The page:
Claiming a number of errors, the defendant appeals from convictions of distributing marijuana and of doing so within 1,000 feet of a school, the West Springfield Middle School Academy (academy). We focus our discussion on the defendant's argument regarding the school zone conviction.
The academy is a two-room alternative school of the West Springfield school system, located in a building owned by the West Springfield Boys and Girls Club (club). Each classroom has a teacher and six to eight students in grades six through eight. The town of West Springfield rents the rooms from
the club. There is a prominent sign identifying the building as the Boys and Girls Club. There are also letters on the windows of the rooms used as classrooms that say "Middle School Academy."
General Laws c. 94C, s. 32J, as inserted by St. 1989, c. 227, s. 2, the statute under which the defendant was convicted, provides for two-year mandatory minimum additional sentences for those who distribute narcotics "within one thousand feet of the real property comprising a public or private elementary, vocational, or secondary school whether or not in session." The defendant argues (1) that his conviction for distribution within the school zone violated his due process rights to fundamental fairness because the sign identifying the school was less prominent than the sign of the club; and (2) that he was not within 1,000 feet of the real property of a school because the school was on the real property of the club. There is no merit to these arguments.
In enacting s. 32J, the Legislature explicitly provided that "[l]ack of knowledge of school boundaries shall not be a defense to any person who violates the provisions of this section." It is by now well established that this "strict liability" does not constitute a denial of due process. Commonwealth v. Alvarez, 413 Mass. 224 , 228-230 (1992). "[S]omeone who knows he is dealing in drugs" must "proceed at his peril with respect to the proximity of a school." Id. at 230. The same principle applies to the location of a qualifying school. "Although some schools are not clearly recognizable as such from all points within the 1000 foot radius, the dealers bear the burden of ascertaining where schools are located and removing their operations from those areas or face enhanced penalties." Bailey v. State, 603 N.E.2d 1376, 1380 (Ind. App. 1992) (one room in a community center used by school system as an alternative classroom). See Commonwealth v. Roucoulet, 413 Mass. 647 , 648 (1992) (conviction proper on showing that defendant possessed the drugs within the school zone even if he intended to distribute them outside zone).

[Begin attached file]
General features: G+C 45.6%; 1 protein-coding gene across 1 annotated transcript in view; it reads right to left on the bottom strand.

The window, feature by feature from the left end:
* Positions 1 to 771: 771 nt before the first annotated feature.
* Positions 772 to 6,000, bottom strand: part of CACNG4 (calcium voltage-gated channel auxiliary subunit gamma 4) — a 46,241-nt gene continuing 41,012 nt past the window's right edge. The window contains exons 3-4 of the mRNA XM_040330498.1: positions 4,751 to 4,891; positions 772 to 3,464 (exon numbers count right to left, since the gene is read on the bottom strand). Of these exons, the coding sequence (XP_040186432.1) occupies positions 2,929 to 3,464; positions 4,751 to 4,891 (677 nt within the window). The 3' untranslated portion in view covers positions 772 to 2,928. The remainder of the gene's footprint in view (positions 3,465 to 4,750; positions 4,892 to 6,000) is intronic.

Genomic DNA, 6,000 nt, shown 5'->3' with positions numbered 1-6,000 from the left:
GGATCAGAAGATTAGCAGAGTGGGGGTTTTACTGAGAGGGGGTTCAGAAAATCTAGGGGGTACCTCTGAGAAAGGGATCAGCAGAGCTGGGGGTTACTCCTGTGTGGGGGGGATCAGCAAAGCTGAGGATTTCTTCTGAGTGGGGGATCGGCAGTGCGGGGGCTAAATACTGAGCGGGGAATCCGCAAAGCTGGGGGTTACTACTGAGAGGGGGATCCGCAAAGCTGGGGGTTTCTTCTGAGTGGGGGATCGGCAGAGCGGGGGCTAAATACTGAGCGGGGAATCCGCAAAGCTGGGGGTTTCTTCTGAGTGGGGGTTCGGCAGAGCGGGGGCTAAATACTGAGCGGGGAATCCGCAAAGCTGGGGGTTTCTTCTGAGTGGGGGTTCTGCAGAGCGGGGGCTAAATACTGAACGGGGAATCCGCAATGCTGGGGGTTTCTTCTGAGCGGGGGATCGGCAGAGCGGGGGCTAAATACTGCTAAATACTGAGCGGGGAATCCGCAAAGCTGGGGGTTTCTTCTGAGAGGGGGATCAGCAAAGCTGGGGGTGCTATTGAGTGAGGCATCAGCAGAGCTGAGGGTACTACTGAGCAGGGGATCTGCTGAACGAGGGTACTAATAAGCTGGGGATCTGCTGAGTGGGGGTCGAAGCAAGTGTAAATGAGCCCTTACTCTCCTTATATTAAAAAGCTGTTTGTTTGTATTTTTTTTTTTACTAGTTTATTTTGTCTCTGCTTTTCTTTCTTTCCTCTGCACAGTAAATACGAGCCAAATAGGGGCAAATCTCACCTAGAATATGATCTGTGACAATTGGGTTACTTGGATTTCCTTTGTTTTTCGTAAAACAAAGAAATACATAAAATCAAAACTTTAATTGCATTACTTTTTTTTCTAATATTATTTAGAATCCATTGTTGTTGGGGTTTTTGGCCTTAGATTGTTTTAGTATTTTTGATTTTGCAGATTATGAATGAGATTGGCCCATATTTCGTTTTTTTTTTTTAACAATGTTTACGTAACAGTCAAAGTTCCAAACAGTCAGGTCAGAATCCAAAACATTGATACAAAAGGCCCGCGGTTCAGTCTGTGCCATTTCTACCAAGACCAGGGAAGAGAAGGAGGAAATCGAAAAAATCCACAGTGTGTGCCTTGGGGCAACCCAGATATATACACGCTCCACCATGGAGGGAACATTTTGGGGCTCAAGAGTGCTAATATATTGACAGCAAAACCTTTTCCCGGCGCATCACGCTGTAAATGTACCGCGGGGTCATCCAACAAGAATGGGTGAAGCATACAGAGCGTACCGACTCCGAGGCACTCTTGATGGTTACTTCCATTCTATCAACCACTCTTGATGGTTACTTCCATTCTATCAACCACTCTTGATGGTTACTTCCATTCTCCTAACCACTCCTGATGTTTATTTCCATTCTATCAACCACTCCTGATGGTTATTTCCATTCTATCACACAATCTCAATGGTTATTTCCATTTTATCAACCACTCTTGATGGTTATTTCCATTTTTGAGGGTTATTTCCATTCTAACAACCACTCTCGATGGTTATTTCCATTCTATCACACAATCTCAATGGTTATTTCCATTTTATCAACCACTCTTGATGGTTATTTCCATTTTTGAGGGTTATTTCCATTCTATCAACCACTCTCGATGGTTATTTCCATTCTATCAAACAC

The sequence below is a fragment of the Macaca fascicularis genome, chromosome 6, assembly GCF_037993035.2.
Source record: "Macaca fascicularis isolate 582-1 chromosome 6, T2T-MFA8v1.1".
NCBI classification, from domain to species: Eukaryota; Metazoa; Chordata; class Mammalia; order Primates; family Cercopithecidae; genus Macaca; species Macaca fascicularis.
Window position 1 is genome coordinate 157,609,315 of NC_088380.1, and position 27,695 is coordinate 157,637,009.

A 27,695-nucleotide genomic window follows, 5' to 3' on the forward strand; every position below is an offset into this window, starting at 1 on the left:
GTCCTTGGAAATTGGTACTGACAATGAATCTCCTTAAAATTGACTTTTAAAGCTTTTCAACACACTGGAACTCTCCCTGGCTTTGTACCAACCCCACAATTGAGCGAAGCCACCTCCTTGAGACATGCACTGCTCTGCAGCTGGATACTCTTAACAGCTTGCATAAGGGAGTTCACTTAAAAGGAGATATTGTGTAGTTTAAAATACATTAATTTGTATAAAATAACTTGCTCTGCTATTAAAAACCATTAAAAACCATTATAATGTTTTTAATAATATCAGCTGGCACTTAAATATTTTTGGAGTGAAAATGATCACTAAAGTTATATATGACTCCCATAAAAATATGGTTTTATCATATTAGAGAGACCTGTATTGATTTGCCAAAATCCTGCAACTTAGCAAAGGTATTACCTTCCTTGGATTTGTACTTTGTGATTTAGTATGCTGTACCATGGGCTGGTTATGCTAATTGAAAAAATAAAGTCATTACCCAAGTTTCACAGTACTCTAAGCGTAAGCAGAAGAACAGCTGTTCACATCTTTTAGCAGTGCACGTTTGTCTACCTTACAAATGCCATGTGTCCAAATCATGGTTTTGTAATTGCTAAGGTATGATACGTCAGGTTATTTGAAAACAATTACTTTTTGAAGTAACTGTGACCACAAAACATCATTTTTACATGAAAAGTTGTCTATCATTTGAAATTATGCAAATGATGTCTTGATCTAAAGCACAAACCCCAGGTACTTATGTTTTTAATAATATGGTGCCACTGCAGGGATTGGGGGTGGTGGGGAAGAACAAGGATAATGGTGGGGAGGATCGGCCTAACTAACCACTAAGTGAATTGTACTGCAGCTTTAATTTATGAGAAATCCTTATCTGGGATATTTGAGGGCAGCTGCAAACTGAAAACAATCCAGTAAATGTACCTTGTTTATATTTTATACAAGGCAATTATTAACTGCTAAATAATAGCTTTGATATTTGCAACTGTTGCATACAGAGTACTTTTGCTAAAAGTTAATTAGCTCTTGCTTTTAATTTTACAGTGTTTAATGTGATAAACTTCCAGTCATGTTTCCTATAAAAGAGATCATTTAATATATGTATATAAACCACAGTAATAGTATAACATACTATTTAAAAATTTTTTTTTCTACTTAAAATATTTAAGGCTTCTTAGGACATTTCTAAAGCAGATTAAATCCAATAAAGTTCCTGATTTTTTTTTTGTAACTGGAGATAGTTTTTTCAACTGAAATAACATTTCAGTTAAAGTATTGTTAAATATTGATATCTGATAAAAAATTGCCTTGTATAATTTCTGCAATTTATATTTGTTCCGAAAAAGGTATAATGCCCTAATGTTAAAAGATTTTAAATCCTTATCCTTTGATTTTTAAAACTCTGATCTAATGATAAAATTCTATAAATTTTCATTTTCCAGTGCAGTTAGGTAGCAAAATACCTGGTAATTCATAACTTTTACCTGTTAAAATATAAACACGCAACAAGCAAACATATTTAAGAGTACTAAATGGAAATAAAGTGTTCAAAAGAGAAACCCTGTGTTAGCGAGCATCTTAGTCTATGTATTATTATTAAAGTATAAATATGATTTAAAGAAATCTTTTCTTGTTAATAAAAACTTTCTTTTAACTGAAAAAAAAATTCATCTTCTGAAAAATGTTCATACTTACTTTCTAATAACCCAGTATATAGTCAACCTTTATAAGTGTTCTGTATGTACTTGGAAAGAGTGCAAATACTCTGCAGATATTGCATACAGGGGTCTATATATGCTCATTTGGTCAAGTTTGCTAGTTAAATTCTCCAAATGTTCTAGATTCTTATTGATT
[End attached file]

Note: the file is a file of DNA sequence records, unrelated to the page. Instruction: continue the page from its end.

Section 32J does not require that "the real property comprising a . . . school" be owned by the school. Nothing about this phrase suggests permanent ownership. See Black's Law Dictionary 287 (6th ed. 1990), defining "comprise" as "to comprehend; include; contain; embrace; cover." Indeed such a requirement is inconsistent with the legislative purpose. See Commonwealth v. Roucoulet, 413 Mass. at 651 ("[c]learly, the Legislature intended to create drug-free zones of safety where children could be, learn and play free of the potential infection of drugs," quoting from State v. Ivory, 124 N.J. 582, 594-595 ). As did the Supreme Judicial Court in Commonwealth v. Roucoulet, supra, we turn to New Jersey for a "reasoned decision" on thig issue. "It is obvious to those against whom the statute is directed as well as to those who enforce it that the conduct in question is made criminal [and subject to an enhanced penalty] when it occurs on or within 1,000 feet of property being used for elementary or secondary school purposes. The crime has nothing to do with the nature of the school's or the school board's interest in the property." State v. Baez, 238 N.J. Super. 93, 97 (1990). "The manner in which a school board holds title to property used for school purposes is not an element of an offense that is intended to protect school children." 238 N.J. Super. at 98.
None of the defendant's arguments that his trial counsel provided ineffective assistance has merit. Officer Porter's testimony on direct examination
about finding the two metal tubes, which tested positive for crack cocaine residue, on the buyer, and counsel's further exploration of that subject during cross-examination, did not deprive the defendant of an otherwise available, substantial ground of defense. Commonwealth v. Saferian, 366 Mass. 89 , 96 (1974). The buyer's admission that he had smoked crack cocaine was not inconsistent with the rest of his testimony concerning his use of narcotics, including the marijuana he denied purchasing from the defendant. Indeed, counsel made effective use of this evidence in that portion of his closing argument regarding the buyer's credibility. Finally, even if not entirely felicitous, the prosecutor's closing argument did not vouch for the credibility of the police.
Nadell Hill for the defendant.
Bethany C. Lowe, Assistant District Attorney, for the Commonwealth.